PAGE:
All businesses registered with the SOS must have a registered agent in Kansas for service of process. A registered agent agrees to accept legal papers on the company's behalf.

    After you form your corporation or other applicable business with the SOS, you can file IRS Form 2553, Election by a Small Business Corporation, with the IRS to elect S corporation tax status.

    5. Apply for Kansas Licenses and Permits

    You'll probably need to apply for at least one license, permit, or registration for your business.

    Tax registration. If you sell taxable goods or services in Kansas, you must register with the Kansas Department of Revenue (KDOR) to report and collect sales tax. If your business has or will have employees, you must register with the KDOR for employer withholding taxes. You can register for both types of tax—and other business taxes—via the Business Tax Application (CR-16). After you submit your application, you'll obtain a registration number to collect and electronically pay these taxes. You can complete the application online by creating an account through the KDOR Customer Service Center. See Pub. KS-1216 Business Tax Application for more details on the application process.

    Employer identification number (EIN). If your business has employees or is taxed separately from you, you must obtain an EIN from the IRS. Even if you're not required to get an EIN, there are often business reasons for doing so. For instance, banks often require an EIN to open an account in the business's name and other companies you do business with could require an EIN to process payments. You can get an EIN by completing an online application on the IRS website. There's no filing fee.

    Regulatory licenses and permits. You might need to apply for permits or licenses related to health and safety, the environment, building and construction, and specific industries or services. Different departments and agencies oversee various regulatory licensing. For help figuring out which regulatory licenses and permits apply to your particular business, check the Obtain Licenses and Permits section of the Kansas Business One Stop (One Stop) website. For information about local licenses and permits, check the websites for any cities or counties where you'll do business.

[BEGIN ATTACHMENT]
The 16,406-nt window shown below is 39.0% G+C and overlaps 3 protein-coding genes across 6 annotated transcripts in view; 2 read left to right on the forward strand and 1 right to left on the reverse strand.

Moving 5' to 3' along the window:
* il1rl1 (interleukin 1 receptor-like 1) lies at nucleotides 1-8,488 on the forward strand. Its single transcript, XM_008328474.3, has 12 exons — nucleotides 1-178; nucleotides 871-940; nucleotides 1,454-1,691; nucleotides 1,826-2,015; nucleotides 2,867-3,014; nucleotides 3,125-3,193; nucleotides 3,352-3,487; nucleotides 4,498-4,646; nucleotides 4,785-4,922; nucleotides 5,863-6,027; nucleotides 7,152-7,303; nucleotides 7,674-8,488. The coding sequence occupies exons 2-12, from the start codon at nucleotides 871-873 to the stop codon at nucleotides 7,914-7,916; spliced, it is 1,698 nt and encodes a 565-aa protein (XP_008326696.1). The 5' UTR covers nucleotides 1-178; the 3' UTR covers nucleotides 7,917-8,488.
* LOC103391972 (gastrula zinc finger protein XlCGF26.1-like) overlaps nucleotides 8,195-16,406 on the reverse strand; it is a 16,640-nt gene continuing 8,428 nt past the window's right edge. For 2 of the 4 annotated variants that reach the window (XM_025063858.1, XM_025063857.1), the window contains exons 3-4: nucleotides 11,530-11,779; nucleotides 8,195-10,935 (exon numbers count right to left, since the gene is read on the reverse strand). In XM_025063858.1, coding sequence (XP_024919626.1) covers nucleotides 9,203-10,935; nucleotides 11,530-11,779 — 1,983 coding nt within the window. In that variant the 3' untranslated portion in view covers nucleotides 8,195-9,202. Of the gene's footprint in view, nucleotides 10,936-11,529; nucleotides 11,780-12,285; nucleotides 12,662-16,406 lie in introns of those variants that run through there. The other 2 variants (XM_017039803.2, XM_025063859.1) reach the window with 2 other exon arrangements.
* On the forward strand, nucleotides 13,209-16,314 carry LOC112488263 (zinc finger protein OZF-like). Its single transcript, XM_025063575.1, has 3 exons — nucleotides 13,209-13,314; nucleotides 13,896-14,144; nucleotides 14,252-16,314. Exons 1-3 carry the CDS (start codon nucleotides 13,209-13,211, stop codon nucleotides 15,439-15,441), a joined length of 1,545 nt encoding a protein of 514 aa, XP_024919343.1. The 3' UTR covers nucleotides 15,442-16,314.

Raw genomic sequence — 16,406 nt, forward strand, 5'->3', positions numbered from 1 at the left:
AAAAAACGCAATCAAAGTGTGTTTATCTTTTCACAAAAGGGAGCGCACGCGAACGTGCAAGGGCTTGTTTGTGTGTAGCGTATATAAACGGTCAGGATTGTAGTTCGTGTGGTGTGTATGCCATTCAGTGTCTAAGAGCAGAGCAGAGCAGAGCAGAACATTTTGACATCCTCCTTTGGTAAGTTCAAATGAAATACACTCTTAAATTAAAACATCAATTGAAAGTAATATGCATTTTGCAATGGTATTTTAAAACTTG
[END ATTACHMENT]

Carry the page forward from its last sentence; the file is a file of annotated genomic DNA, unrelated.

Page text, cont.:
Professional and occupational licenses. Visit the Research Licenses and Permits section of the One Stop website for a list of various business activities and the accompanying licensing organization. The Kansas State Board of Technical Professions oversees many professions, including the practices of architecture, engineering, geology, landscape architecture, and land surveying.

    6. Pick a Business Location and Check Zoning Regulations

    Once you've set up your business to comply with all legal requirements, you should find a location for your business. But before finding your new business home, you need to make sure your location fits your business's needs:

    • Choose somewhere you can afford. Look at your business plan to see what you can afford, especially during your company's early months. Consider the costs: If you buy, you'll likely be responsible for a mortgage, utilities, and property taxes, and if you lease, you'll need to budget for rent, a security deposit, utilities, and other potential shared or individual costs. If you decide to lease a commercial space, negotiate terms that'll work for your business in the long term.